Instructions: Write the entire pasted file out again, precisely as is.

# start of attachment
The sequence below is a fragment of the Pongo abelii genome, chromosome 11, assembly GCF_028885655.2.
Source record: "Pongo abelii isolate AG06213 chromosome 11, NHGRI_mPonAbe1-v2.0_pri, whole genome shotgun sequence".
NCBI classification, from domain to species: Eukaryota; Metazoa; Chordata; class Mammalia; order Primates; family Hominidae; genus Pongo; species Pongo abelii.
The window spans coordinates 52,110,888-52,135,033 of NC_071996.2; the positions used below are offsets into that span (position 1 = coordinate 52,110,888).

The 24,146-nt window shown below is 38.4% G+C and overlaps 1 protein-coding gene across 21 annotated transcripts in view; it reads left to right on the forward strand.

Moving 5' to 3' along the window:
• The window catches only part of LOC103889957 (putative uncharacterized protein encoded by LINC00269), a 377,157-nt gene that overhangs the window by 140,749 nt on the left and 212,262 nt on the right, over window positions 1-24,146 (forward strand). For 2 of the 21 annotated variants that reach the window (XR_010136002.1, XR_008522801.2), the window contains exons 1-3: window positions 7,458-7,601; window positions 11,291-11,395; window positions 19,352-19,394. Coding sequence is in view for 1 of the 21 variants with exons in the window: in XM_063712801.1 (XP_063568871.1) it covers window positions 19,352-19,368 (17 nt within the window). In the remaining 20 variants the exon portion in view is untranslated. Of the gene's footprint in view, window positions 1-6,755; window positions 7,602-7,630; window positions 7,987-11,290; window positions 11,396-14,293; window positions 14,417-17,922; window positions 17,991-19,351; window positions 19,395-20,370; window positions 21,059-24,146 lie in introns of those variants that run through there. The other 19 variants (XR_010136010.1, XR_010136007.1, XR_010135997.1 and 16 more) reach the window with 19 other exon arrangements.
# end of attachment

The sequence below is a fragment of the Pongo abelii genome, chromosome 11, assembly GCF_028885655.2.
Source record: "Pongo abelii isolate AG06213 chromosome 11, NHGRI_mPonAbe1-v2.0_pri, whole genome shotgun sequence".
NCBI classification, from domain to species: Eukaryota; Metazoa; Chordata; class Mammalia; order Primates; family Hominidae; genus Pongo; species Pongo abelii.
The window spans coordinates 52,110,888-52,135,033 of NC_071996.2; the positions used below are offsets into that span (position 1 = coordinate 52,110,888).

The 24,146-nt window shown below is 38.4% G+C and overlaps 1 protein-coding gene across 21 annotated transcripts in view; it reads left to right on the forward strand.

Moving 5' to 3' along the window:
• The window catches only part of LOC103889957 (putative uncharacterized protein encoded by LINC00269), a 377,157-nt gene that overhangs the window by 140,749 nt on the left and 212,262 nt on the right, over window positions 1-24,146 (forward strand). For 2 of the 21 annotated variants that reach the window (XR_010136002.1, XR_008522801.2), the window contains exons 1-3: window positions 7,458-7,601; window positions 11,291-11,395; window positions 19,352-19,394. Coding sequence is in view for 1 of the 21 variants with exons in the window: in XM_063712801.1 (XP_063568871.1) it covers window positions 19,352-19,368 (17 nt within the window). In the remaining 20 variants the exon portion in view is untranslated. Of the gene's footprint in view, window positions 1-6,755; window positions 7,602-7,630; window positions 7,987-11,290; window positions 11,396-14,293; window positions 14,417-17,922; window positions 17,991-19,351; window positions 19,395-20,370; window positions 21,059-24,146 lie in introns of those variants that run through there. The other 19 variants (XR_010136010.1, XR_010136007.1, XR_010135997.1 and 16 more) reach the window with 19 other exon arrangements.